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From: Luke Stebbing (ls_at_[hidden])
Date: 2004-01-21 20:53:43

On Wed, 21 Jan 2004, "Daryle Walker" <darylew_at_[hidden]> wrote:
> Are Boost.Regex objects and strings semantically equivalent?
> ...
> From what little I know of Regex, I think the answer is "no". (So keep
> the constructor explicit.)

I agree that from an interface perspective, that's the primary question, but
I think the answer is "yes". Take a look at a string literal (char const*
const literal, technically):

"Hello world"

Conceptually, this is a string. On the other hand:

"He(\\w)+ world"

Conceptually, this can be considered as either a string or a regular
expression, depending on the context, and if a set of programmers were
selected and shown that literal, I believe the overwhelming response would
be "that's a regular expression".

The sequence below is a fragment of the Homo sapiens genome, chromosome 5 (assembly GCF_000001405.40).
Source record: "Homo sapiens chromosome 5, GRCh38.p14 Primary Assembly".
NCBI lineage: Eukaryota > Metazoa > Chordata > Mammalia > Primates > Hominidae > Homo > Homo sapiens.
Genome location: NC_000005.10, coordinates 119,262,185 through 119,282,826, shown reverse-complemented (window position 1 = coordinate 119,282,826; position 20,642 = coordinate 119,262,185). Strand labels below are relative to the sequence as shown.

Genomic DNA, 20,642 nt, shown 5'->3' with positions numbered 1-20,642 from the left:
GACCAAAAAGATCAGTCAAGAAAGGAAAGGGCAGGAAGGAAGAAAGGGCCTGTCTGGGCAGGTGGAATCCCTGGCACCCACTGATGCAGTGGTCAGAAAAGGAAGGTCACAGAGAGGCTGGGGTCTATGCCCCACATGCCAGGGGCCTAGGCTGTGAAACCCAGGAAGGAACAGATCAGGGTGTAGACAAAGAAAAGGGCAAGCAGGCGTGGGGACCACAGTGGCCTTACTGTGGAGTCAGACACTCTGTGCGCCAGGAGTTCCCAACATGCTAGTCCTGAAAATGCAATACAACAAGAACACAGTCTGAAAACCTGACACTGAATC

A careful reader will note that "Hello world" is also a regular expression,
but a degenerate one (literal matching, no special characters) that we
usually just call a string. The primary attribute that distinguishes regular
expressions from stripped down const strings is where they are /used/, not
what they are. This is emphasized by the fact that aside from
locale/allocator information (which is associated with basic_string as well,
but in a different way) and mark_count (which is an inspector function that
gives information about parens grouping for a given regex), regex member
functions form a proper subset of string member functions and are
semantically identical.

Context gives a regular expression meaning, and if the danger of expensive,
accidental conversions is avoided (and I believe this is the case), implicit
conversions should be allowed.

- Luke Stebbing

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